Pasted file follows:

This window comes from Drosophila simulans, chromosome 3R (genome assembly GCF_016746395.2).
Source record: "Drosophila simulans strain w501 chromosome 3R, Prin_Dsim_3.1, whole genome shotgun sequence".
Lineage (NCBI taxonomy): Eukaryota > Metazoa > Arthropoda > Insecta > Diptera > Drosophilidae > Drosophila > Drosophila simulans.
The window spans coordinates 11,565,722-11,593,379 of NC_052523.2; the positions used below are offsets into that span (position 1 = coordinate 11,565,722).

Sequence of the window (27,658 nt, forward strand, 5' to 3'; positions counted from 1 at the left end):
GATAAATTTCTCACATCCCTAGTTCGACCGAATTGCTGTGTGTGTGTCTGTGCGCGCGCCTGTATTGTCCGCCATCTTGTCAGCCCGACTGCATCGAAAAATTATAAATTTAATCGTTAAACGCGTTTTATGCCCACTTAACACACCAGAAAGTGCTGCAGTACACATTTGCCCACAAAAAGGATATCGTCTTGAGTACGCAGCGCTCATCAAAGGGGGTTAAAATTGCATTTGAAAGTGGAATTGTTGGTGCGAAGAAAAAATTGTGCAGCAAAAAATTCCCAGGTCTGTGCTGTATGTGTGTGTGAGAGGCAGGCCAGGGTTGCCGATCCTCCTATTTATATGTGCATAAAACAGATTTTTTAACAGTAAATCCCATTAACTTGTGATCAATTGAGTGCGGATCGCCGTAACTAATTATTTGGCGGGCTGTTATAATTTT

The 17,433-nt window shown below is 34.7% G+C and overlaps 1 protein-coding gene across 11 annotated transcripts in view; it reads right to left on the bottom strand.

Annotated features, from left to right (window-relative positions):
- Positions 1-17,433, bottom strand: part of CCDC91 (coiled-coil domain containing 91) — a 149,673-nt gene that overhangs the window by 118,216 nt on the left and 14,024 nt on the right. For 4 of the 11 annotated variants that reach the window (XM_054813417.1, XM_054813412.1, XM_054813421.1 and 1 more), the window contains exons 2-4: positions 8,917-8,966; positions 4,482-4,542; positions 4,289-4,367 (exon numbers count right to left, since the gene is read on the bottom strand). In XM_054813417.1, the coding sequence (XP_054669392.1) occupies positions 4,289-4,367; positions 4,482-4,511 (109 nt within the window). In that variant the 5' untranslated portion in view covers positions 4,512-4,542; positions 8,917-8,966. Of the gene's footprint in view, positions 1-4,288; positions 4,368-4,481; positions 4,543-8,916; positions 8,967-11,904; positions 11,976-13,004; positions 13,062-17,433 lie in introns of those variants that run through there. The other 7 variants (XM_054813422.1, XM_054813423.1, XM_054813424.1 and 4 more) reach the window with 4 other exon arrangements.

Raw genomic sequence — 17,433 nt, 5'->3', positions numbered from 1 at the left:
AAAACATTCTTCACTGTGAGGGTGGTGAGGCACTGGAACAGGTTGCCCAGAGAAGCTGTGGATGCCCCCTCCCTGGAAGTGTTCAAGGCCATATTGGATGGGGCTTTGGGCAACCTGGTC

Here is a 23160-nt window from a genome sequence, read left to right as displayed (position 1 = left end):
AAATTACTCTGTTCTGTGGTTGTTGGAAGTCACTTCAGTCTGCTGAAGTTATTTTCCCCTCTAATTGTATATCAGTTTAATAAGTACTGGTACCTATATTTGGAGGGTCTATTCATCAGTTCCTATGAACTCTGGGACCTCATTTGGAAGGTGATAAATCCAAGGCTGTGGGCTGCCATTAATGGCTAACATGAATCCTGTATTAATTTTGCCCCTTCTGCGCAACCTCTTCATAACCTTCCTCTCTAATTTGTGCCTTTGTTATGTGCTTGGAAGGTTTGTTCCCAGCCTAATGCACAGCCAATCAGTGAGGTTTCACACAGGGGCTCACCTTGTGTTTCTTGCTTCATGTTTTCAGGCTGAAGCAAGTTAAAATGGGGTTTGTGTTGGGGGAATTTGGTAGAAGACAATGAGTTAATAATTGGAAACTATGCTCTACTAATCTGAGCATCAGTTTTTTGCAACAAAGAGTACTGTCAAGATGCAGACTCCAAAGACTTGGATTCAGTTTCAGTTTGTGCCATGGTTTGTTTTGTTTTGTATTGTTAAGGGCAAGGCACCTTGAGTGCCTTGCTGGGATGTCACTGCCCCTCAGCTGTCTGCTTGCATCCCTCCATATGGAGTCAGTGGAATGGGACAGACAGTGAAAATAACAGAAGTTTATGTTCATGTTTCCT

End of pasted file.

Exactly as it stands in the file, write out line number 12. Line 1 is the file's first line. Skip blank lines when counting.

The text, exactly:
Here is a 23160-nt window from a genome sequence, read left to right as displayed (position 1 = left end):